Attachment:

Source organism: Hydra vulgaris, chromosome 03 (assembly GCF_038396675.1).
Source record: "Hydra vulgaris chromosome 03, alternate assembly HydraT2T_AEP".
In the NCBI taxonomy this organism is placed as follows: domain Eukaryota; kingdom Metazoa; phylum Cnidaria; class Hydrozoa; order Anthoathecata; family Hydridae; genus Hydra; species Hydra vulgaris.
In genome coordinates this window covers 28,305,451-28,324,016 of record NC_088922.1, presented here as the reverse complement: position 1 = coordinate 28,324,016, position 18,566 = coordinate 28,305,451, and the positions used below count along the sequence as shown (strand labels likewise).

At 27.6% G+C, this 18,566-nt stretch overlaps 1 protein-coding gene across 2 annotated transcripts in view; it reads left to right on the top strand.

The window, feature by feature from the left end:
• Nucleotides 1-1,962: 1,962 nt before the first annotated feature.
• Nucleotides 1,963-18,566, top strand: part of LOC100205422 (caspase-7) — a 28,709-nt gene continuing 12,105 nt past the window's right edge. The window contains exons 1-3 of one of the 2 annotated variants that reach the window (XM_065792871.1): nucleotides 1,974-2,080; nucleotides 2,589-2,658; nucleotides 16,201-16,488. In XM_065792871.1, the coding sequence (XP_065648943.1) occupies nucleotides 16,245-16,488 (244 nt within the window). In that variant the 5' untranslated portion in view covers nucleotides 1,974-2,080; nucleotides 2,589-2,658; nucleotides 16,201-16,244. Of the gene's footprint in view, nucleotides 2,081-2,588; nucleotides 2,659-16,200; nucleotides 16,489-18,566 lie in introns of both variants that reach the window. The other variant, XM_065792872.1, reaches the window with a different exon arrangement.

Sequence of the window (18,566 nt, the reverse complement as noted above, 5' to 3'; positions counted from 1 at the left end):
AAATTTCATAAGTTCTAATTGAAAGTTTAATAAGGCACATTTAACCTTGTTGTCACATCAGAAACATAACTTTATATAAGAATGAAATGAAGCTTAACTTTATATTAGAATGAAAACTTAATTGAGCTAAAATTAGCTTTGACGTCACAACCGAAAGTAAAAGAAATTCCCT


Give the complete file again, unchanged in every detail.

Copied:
Source organism: Hydra vulgaris, chromosome 03 (assembly GCF_038396675.1).
Source record: "Hydra vulgaris chromosome 03, alternate assembly HydraT2T_AEP".
In the NCBI taxonomy this organism is placed as follows: domain Eukaryota; kingdom Metazoa; phylum Cnidaria; class Hydrozoa; order Anthoathecata; family Hydridae; genus Hydra; species Hydra vulgaris.
In genome coordinates this window covers 28,305,451-28,324,016 of record NC_088922.1, presented here as the reverse complement: position 1 = coordinate 28,324,016, position 18,566 = coordinate 28,305,451, and the positions used below count along the sequence as shown (strand labels likewise).

At 27.6% G+C, this 18,566-nt stretch overlaps 1 protein-coding gene across 2 annotated transcripts in view; it reads left to right on the top strand.

The window, feature by feature from the left end:
• Nucleotides 1-1,962: 1,962 nt before the first annotated feature.
• Nucleotides 1,963-18,566, top strand: part of LOC100205422 (caspase-7) — a 28,709-nt gene continuing 12,105 nt past the window's right edge. The window contains exons 1-3 of one of the 2 annotated variants that reach the window (XM_065792871.1): nucleotides 1,974-2,080; nucleotides 2,589-2,658; nucleotides 16,201-16,488. In XM_065792871.1, the coding sequence (XP_065648943.1) occupies nucleotides 16,245-16,488 (244 nt within the window). In that variant the 5' untranslated portion in view covers nucleotides 1,974-2,080; nucleotides 2,589-2,658; nucleotides 16,201-16,244. Of the gene's footprint in view, nucleotides 2,081-2,588; nucleotides 2,659-16,200; nucleotides 16,489-18,566 lie in introns of both variants that reach the window. The other variant, XM_065792872.1, reaches the window with a different exon arrangement.

Sequence of the window (18,566 nt, the reverse complement as noted above, 5' to 3'; positions counted from 1 at the left end):
AAATTTCATAAGTTCTAATTGAAAGTTTAATAAGGCACATTTAACCTTGTTGTCACATCAGAAACATAACTTTATATAAGAATGAAATGAAGCTTAACTTTATATTAGAATGAAAACTTAATTGAGCTAAAATTAGCTTTGACGTCACAACCGAAAGTAAAAGAAATTCCCT